HOW THREE GENERATIONS OF ONE FAMILY
HAVE MADE THEIR MARK AT JOHNSTONS OF ELGIN
For Mike Mathieson, the sights and sounds of the textile industry take him back to his childhood, when his mother worked at our Elgin mill. Fast forward five decades and he and his talented daughters are all part of the Johnstons of Elgin story, making Carrie and Asia the third generation of their family to join our highly skilled team.
With forty-four years of service under his belt, Mike is our longest serving employee and has seen endless progress, including the opening of our Hawick mill, flood recovery in Elgin and innovation in design and technology across our business. Reflecting on his career, Mike says he wouldn't change a thing.
"One of my earliest memories is the smell of the mill," explains Mike, 59, whose mother Marie, 79, worked at the Elgin site during the 1960s. "She worked in the twisting department when I was just a kid," he says. Twisting is the process of plying the spun yarn after the dyeing, carding and spinning processes. The yarn is twisted in preparation for weaving.
Mike initially worked as an apprentice carding engineer and has undertaken a number of other roles over the years, most recently as Maintenance Manager. Asked what he would do differently if he could have his time again, Mike insists he wouldn't alter any of it. "I think if you change anything then everything else changes too. A ripple effect. I think the biggest change I have seen at Johnstons has been the personnel. There were about 200 employees (in Elgin) and now it's more than 700." Mike explained that Johnstons of Elgin's Modern Apprenticeship Programme is helping to drive skill development and retention of staff.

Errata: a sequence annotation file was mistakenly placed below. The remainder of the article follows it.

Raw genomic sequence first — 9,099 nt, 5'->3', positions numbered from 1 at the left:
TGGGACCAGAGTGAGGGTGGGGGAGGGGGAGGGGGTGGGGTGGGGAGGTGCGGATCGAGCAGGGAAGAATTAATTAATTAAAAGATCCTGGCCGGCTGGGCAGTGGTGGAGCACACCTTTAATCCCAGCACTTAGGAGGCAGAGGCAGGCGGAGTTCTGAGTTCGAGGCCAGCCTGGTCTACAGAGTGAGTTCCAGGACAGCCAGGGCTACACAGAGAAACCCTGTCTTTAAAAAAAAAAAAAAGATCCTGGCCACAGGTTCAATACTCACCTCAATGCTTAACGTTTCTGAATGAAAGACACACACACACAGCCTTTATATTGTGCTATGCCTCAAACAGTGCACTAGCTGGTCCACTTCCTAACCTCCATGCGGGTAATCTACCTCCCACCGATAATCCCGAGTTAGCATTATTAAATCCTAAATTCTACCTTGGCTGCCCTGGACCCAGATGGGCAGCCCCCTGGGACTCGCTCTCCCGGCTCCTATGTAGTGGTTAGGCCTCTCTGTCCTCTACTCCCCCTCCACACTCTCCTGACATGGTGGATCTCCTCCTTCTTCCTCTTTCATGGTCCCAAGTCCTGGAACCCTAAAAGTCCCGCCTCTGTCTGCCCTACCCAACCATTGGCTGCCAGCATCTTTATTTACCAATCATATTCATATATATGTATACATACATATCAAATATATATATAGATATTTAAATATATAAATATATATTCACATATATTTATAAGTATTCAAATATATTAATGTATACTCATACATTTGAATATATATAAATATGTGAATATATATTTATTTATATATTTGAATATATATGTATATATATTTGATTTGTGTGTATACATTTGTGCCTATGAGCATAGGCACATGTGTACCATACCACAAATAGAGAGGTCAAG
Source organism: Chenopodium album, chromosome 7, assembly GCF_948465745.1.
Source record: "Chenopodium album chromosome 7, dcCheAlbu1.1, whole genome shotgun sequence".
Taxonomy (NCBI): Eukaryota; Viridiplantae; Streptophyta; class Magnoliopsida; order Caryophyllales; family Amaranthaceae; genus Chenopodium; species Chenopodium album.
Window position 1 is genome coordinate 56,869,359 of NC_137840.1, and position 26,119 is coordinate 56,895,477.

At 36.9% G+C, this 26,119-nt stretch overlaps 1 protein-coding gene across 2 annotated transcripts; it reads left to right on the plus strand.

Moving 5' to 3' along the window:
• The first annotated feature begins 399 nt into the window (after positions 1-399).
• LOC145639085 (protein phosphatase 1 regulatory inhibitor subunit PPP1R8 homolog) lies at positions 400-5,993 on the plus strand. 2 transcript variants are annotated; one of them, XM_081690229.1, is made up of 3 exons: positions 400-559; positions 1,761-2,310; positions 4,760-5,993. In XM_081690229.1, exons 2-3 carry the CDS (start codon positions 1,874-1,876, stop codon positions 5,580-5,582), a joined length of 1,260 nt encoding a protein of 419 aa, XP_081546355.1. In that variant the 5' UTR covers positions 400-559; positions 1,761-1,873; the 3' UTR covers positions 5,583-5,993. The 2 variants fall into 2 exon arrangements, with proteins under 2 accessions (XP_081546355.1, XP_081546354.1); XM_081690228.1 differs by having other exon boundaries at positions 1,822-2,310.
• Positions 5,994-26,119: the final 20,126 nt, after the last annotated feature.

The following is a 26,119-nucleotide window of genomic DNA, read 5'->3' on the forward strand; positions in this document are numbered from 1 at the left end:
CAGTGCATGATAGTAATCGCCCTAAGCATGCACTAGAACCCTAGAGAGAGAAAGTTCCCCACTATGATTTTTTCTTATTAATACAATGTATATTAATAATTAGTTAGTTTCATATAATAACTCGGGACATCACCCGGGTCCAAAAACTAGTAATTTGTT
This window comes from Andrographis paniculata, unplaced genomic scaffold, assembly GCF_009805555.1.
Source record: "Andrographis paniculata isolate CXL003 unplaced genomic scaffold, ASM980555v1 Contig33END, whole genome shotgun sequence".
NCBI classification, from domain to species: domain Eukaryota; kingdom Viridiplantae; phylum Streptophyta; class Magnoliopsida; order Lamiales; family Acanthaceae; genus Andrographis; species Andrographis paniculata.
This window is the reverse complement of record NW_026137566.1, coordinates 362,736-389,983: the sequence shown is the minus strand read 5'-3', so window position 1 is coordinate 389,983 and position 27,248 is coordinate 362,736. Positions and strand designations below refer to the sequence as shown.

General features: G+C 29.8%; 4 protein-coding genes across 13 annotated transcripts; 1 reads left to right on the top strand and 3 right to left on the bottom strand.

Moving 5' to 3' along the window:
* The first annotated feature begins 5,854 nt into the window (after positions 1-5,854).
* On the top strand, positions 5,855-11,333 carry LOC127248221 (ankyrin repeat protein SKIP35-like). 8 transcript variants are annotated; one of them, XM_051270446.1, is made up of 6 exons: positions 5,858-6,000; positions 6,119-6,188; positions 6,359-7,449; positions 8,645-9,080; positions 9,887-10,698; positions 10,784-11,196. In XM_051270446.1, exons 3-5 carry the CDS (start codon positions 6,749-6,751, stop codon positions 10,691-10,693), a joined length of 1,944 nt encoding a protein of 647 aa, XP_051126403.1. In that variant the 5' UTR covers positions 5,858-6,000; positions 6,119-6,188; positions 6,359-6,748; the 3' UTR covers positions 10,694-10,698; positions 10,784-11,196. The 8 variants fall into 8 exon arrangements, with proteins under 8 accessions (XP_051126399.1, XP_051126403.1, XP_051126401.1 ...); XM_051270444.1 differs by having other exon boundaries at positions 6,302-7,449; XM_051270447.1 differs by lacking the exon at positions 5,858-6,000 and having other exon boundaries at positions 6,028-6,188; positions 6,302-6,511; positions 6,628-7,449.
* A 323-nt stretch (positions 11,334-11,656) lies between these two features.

Mike's eldest daughter Carrie, 30, is in her fifteenth year with the company. She is a dyer at our Elgin mill. "We do colour development, developing new shades and creating the colour recipes," Carrie explains. "We have more than 7000 colours and we are always creating more." Carrie says she enjoys her role in the dye house, where yarn, fibre and fabric are dyed in batches of differing sizes. Around eight tonnes of fibre is dyed each week using loose fibre dyeing methods, which ensure delicate cashmere fibres retain their natural softness and strength. Small samples of only five grammes of fibre are dyed with equal care, to see how a colour will look before dyeing a larger quantity.
Carrie's sister Asia, 23, joined the Johnstons of Elgin family eighteen months ago and is an Acceptable Quality Level Inspector. "It's the final step in the process," Asia says, explaining that every detail is checked meticulously, right down to the labelling. She, too, talks passionately about the company and hopes to progress within the business over time.
As the girls look forward to a bright future, Mike is looking forward to a little more downtime. With retirement just around the corner, he plans to travel and to start playing golf. In the meantime, he is happy to work for a company with such a great community spirit. "It's great having a job you live doing," he says.